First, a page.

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“I know all those words, but that sentence makes no sense to me.”
|-- Matt Groening|
Full-text search is a battle between precision—returning as few irrelevant documents as possible—and recall—returning as many relevant documents as possible. While matching only the exact words that the user has queried would be precise, it is not enough. We would miss out on many documents that the user would consider to be relevant. Instead, we need to spread the net wider, to also search for words that are not exactly the same as the original but are related.
Wouldn’t you expect a search for “quick brown fox” to match a document containing “fast brown foxes,” “Johnny Walker” to match “Johnnie Walker,” or “Arnolt Schwarzenneger” to match “Arnold Schwarzenegger”?
If documents exist that do contain exactly what the user has queried, those documents should appear at the top of the result set, but weaker matches can be included further down the list. If no documents match exactly, at least we can show the user potential matches; they may even be what the user originally intended!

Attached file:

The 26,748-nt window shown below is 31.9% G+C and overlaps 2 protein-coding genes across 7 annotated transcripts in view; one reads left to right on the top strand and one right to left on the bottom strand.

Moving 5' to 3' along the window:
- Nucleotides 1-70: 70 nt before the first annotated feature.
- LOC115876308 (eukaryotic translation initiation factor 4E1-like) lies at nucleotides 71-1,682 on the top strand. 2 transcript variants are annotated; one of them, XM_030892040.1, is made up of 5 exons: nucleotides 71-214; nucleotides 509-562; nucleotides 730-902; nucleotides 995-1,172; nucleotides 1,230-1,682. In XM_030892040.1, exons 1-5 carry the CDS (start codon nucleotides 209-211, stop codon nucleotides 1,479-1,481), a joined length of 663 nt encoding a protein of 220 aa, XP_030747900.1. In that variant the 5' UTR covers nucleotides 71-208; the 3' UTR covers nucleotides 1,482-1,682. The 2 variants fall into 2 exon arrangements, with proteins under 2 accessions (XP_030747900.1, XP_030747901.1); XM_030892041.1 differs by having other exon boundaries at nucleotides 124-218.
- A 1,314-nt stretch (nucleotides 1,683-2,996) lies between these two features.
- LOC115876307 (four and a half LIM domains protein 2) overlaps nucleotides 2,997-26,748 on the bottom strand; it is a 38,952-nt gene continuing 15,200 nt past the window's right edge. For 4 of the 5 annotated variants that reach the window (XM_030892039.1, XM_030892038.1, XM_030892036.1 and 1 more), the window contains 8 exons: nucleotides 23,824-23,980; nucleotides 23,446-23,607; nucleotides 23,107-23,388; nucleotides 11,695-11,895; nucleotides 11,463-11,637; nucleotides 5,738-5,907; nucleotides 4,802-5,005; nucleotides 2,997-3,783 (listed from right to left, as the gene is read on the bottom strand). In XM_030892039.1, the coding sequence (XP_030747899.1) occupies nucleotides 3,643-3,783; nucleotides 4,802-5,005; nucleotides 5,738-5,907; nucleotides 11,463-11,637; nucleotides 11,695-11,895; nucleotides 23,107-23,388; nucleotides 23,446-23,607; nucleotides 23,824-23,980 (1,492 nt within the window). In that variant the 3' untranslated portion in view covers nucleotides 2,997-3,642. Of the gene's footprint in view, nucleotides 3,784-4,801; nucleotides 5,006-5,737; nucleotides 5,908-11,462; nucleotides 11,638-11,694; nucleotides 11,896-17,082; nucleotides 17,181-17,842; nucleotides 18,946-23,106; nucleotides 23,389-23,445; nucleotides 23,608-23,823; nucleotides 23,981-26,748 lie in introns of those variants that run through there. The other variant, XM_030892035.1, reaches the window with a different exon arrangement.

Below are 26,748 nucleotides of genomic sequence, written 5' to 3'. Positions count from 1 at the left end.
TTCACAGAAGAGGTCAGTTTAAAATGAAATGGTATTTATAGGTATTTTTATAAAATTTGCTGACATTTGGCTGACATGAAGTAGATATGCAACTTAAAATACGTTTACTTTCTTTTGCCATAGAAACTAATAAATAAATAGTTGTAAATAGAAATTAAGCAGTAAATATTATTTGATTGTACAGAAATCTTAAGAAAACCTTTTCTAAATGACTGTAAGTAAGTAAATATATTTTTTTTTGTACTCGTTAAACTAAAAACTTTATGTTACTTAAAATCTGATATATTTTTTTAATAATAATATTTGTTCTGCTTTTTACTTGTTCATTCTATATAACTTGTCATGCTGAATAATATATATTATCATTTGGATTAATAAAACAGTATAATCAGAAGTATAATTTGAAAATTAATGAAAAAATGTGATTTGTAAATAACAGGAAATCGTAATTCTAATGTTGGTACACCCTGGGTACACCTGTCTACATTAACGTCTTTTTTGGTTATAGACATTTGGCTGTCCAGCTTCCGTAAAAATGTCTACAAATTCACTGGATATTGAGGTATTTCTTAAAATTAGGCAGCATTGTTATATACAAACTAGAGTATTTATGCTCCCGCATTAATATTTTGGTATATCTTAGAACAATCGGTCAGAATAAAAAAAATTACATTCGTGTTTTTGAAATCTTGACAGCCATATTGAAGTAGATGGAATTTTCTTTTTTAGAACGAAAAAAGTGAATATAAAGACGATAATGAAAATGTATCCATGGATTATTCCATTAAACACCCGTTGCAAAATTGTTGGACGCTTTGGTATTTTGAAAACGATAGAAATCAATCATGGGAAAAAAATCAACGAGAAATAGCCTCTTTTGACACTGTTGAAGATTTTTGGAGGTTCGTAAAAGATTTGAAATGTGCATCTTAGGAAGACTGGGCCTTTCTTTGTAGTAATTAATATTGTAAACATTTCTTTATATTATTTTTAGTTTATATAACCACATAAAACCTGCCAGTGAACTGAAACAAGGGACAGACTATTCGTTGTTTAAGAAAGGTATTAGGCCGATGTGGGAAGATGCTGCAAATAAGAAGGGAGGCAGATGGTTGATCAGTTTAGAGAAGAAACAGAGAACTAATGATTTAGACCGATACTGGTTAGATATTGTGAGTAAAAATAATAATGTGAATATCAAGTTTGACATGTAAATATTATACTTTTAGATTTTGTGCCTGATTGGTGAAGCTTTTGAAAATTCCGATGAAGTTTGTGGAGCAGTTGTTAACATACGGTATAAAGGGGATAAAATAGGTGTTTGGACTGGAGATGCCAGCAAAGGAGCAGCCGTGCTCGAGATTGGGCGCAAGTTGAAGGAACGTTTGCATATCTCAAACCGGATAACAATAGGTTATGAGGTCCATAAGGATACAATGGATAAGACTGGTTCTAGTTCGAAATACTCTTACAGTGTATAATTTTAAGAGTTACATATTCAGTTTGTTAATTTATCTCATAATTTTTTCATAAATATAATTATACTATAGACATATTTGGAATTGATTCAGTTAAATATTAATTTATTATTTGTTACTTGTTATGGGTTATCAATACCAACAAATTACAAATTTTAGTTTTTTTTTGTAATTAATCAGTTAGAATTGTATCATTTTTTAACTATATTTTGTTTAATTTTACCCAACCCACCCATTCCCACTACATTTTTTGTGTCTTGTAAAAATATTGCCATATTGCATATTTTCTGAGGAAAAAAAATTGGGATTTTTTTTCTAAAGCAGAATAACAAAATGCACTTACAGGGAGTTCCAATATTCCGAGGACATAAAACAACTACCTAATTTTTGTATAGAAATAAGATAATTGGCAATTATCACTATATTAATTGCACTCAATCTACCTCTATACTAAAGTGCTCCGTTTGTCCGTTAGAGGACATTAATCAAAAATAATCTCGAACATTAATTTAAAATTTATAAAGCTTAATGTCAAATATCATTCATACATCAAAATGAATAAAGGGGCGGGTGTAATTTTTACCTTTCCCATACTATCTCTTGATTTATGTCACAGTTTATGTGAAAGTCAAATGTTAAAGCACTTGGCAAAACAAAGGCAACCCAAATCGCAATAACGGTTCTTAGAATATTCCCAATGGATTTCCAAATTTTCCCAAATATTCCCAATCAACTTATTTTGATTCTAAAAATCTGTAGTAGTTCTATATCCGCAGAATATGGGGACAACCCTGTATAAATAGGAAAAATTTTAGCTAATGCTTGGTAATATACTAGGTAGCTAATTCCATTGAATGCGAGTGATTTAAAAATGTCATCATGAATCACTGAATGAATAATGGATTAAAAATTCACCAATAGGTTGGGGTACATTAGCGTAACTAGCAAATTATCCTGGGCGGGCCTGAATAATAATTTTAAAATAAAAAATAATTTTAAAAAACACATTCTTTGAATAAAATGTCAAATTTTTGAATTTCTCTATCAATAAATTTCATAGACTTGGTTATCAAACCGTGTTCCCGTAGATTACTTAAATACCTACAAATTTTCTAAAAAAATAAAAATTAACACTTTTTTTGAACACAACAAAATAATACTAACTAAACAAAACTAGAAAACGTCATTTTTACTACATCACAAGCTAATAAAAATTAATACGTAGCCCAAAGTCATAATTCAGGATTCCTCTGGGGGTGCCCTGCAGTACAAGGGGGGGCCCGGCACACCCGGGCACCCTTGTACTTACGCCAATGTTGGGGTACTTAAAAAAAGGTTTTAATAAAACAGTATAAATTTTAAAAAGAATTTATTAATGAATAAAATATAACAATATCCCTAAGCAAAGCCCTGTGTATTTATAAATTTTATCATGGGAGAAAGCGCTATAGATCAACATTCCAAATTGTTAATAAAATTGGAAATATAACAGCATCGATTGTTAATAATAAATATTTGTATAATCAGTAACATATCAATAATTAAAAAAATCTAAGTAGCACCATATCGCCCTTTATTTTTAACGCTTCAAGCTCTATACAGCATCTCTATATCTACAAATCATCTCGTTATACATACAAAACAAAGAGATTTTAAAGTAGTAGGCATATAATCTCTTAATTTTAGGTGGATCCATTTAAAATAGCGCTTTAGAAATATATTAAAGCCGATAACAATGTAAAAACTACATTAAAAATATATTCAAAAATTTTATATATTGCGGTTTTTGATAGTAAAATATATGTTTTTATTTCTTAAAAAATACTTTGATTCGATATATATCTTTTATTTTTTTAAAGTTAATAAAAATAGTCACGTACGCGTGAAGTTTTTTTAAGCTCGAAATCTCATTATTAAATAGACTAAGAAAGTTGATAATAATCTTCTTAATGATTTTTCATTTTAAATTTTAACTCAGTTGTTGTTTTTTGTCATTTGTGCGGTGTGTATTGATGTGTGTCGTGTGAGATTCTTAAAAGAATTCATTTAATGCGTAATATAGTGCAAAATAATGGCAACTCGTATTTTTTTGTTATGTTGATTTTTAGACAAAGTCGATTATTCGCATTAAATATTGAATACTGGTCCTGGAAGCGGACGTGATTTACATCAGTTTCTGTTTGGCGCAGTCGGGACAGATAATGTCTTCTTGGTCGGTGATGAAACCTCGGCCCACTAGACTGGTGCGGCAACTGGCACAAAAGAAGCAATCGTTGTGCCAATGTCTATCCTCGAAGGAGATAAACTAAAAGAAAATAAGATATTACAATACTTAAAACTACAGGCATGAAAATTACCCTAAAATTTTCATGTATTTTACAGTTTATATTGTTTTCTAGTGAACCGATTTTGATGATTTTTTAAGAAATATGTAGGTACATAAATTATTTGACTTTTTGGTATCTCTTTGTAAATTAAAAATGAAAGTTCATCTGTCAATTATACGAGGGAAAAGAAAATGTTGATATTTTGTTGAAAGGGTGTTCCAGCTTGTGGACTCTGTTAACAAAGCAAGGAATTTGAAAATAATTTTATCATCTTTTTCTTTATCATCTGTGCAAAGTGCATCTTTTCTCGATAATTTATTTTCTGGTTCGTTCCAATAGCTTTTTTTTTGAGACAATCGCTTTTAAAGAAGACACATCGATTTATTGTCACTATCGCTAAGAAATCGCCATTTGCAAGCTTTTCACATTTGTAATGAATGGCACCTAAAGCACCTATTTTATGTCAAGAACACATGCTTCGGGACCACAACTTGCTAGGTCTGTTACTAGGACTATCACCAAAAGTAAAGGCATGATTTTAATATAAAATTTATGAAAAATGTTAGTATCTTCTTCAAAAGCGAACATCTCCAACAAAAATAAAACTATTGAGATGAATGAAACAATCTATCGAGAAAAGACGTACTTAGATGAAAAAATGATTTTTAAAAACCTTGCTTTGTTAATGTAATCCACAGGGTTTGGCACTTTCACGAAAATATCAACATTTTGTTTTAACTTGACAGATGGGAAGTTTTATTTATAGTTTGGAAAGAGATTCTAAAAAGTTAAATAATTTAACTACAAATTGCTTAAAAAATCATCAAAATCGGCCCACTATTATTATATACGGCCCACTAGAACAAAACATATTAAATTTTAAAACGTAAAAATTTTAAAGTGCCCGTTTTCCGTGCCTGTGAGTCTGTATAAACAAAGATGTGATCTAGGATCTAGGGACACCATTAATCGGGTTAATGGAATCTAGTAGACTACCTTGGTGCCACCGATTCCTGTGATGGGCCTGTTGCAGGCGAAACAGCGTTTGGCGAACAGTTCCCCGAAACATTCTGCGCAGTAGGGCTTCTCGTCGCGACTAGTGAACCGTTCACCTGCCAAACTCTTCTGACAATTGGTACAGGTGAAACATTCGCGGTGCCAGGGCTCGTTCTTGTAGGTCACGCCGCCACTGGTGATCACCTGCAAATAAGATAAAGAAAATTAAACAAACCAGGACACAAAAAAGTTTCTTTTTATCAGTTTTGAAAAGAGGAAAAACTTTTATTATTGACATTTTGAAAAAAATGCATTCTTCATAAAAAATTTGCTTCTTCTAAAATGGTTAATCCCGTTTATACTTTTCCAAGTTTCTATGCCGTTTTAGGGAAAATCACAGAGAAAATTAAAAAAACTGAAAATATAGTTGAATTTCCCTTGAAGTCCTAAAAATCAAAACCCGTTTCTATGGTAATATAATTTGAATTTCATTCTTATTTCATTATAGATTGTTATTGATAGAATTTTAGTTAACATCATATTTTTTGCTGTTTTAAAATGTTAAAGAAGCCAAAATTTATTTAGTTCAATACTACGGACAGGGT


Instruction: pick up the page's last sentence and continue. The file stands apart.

There are several lines of attack:
Remove diacritics like
¨so that a search for
rôlewill also match
role, and vice versa. See Normalizing Tokens.
Remove the distinction between singular and plural—
foxes—or between tenses—
jumps—by stemming each word to its root form. See Reducing Words to Their Root Form.
Remove commonly used words or stopwords like
orto improve search performance. See Stopwords: Performance Versus Precision.
Including synonyms so that a query for
quickcould also match
United Kingdom. See Synonyms.
Check for misspellings or alternate spellings, or match on homophones—words that sound the same, like
mete. See Typoes and Mispelings.
Before we can manipulate individual words, we need to divide text into words, which means that we need to know what constitutes a word. We will tackle this in Identifying Words.
But first, let’s take a look at how to get started quickly and easily.